Oklahoma City Mayor David Holt spent Tuesday evening in the middle of a crowd of protesters downtown listening to their concerns and in some cases delegating followup to staffers standing nearby.
It was on the same site where Oklahoma City Police Department (OKCPD) officers had used tear gas and bean bag rounds Saturday and Sunday night.
But, it was a very different scene by Tuesday night. Downtown was quiet and tear gas didn’t fill the air. Police officers were not wearing the riot gear they had on Saturday night.
The Mayor listened as long as people were willing to talk late into the night and came after he announced that he was lifting the curfew of an area downtown around the Oklahoma County Jail and key City of Oklahoma City Buildings.
“I wanted to come down here tonight and get in a couple of good nights, you know, where I think we’re back on a good path, where we can just talk about these really important issues,” Holt told several members of the press.
It capped a nine-hour virtual City Council meeting that had finally ended just a few hours before. Normally, the Council meetings end around 11 a.m. or noon.
Free Press talked with some of the protesters near the OKCPD headquarters after Holt had engaged in lengthy dialogue with them.
One long-term leader of Black Lives Matter in Oklahoma City is Sheri Dickerson who met with the Mayor after the City Council meeting earlier in the evening.
We asked if the change in lifting the curfew, their talks, and Holt coming out to listen directly to the protesters might make long-term differences.
“He said he wanted to listen. And there was a whole lot said tonight,” said Dickerson. “We’re asking him to listen and to implement changes, and to represent the constituency.”
“And, these young people out here have been absolutely amazing in raising their voice and offering him intellectual labor so he knows better how to serve,” Dickerson said.
Joshua Harris-Till was one of the young protest leaders who facilitated the Mayor’s coming out to listen. He is the National Young Democrats President.
Speaking about the Mayor, Harris-Till said, “He doesn’t have to have all the answers.”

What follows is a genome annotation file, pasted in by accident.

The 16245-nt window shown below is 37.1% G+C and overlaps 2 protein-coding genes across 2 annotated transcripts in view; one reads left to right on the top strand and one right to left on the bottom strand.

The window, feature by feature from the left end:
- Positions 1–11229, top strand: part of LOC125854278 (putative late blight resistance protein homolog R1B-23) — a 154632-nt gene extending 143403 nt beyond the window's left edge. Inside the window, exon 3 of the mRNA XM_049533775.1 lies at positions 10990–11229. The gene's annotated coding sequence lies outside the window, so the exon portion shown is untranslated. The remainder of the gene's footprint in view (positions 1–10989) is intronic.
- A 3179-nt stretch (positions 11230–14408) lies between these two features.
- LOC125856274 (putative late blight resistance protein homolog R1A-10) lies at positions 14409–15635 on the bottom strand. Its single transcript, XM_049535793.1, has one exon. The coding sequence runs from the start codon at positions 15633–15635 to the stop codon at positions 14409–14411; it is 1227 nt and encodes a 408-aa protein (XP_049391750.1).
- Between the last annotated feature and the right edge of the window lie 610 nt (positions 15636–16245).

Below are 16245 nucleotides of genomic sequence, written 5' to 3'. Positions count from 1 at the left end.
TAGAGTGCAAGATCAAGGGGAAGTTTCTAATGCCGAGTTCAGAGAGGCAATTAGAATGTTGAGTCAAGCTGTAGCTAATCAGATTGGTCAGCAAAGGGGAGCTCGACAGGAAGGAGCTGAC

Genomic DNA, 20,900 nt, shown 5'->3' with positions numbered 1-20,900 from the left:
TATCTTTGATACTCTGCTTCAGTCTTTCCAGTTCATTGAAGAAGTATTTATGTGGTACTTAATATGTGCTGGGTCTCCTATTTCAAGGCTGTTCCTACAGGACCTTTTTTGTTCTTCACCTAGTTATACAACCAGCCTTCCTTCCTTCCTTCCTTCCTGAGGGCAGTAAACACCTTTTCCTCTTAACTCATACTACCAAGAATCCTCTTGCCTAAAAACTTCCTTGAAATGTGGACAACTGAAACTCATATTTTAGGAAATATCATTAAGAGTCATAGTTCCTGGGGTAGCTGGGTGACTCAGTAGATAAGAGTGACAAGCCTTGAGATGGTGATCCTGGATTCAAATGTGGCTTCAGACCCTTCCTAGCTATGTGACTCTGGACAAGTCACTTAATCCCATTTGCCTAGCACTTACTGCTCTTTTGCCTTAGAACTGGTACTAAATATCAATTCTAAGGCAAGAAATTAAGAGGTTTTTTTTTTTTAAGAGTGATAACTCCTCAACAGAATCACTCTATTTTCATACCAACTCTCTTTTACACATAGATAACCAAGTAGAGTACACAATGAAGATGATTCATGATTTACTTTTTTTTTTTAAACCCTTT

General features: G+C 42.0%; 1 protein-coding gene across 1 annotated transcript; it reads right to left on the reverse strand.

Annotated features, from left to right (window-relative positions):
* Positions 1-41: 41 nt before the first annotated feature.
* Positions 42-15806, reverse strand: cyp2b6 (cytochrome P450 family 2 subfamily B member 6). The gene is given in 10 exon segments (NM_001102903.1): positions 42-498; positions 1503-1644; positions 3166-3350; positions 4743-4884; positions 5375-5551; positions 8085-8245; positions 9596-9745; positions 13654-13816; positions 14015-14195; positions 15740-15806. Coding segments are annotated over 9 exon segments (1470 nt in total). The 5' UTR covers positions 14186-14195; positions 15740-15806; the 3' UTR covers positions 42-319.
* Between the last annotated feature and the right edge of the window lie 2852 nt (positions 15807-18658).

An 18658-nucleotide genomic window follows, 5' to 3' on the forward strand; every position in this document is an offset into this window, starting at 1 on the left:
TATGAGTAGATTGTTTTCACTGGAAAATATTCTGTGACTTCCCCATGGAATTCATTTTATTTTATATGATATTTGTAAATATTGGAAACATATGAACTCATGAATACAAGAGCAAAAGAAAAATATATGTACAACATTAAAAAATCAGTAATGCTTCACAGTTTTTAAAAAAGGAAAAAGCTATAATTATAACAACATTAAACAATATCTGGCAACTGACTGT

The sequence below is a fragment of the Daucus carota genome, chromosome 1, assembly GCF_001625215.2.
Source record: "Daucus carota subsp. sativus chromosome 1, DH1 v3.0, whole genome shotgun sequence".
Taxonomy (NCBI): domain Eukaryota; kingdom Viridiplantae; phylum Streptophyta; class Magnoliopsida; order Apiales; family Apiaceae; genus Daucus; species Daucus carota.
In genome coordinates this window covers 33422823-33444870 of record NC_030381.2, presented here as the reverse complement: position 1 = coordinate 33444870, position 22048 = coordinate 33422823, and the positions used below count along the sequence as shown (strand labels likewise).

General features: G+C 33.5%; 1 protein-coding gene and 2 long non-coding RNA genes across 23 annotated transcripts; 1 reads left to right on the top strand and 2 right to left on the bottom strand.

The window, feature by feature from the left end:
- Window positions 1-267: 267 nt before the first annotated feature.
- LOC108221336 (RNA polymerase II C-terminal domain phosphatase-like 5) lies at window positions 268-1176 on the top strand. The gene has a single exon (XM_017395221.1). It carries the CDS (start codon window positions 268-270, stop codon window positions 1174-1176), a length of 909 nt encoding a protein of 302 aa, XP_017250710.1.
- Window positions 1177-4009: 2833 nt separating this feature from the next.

“He doesn’t have all the authority,” Harris-Till said. “We know that and we don’t expect him to fix every issue. But what we do expect for him to do is listen because he represents us. And then we hope, and we do believe him when he tells us that he will that he will advocate for those actions on our behalf.”
Other protest voices
Patreasha Black talked with us about what the big shift that night might mean.
“I think it’s a first step. But the difference is, this is a lot of the millennials out here, the new generation, they are not going to let it go,” said Black. “So, if this is just step one, they’re going to keep going until we actually get what we need.”
“So I do feel like it’s very positive,” she said. ” The mayor didn’t have to come out. He didn’t have to listen to us. And he did. We didn’t get all of our questions answered. But I definitely think it was the first step in the right direction.”
Black said that they would be out there “every night protesting the same thing.”
“We don’t just want talk,” said Black. “We want real answers – real solutions. If the mayor can’t get it, we want to talk to who can give us the right answers.”
“He’s listened to everything that we’ve had to say,” Rodney Cox said about the Mayor. “And, he’s allowed our students and everybody else to be a part of it.”
And so for them, it’s one of those things that shows it doesn’t matter what you look like, it doesn’t matter the color of your skin, that in these situations like this, you will be heard and you can’t be peaceful.”
Sincere Terry has been downtown protesting each night. She seemed encouraged by the Mayor’s presence but was still skeptical of the police.
“Tonight is a whole new night but they [the police] still do have their gas masks on their head like they’re ready to tear gas,” Terry said. “The mayor is about to leave. So we don’t know what will happen after that. But we’re not gonna leave.”
It was a marathon day for Mayor Holt.
The City Council meeting earlier in the day was anticipated to be one of the long ones anyway because June is when budgets are being proposed by the various departments in Oklahoma City government in preparation for the July 1 start of a new fiscal year.
But, Tuesday was an especially long meeting because the Oklahoma City Police Department’s budget was being proposed in a time when some protesters are calling to “defund” police departments.
In fact, some of the commenters during the day called for that very thing.
Adding to the complexity of the day was that Monday, Black Lives Matter – OKC had called for the resignation of Chief Wade Gourley who is still in his first year as chief. LINK: new chief chosen
And, even more energy was injected into the situation around Gourley’s presentation because of a set of statements made during a news conference on the steps of City Hall by leaders in the Fraternal Order of Police, the union that represents officers in the OKCPD.
The union’s leaders spoke to support Gourley and criticize Ward 6 Councilwoman JoBeth Hamon for supposedly disparaging the officers during a tense series of responses to protesters near OKCPD headquarters Saturday night.
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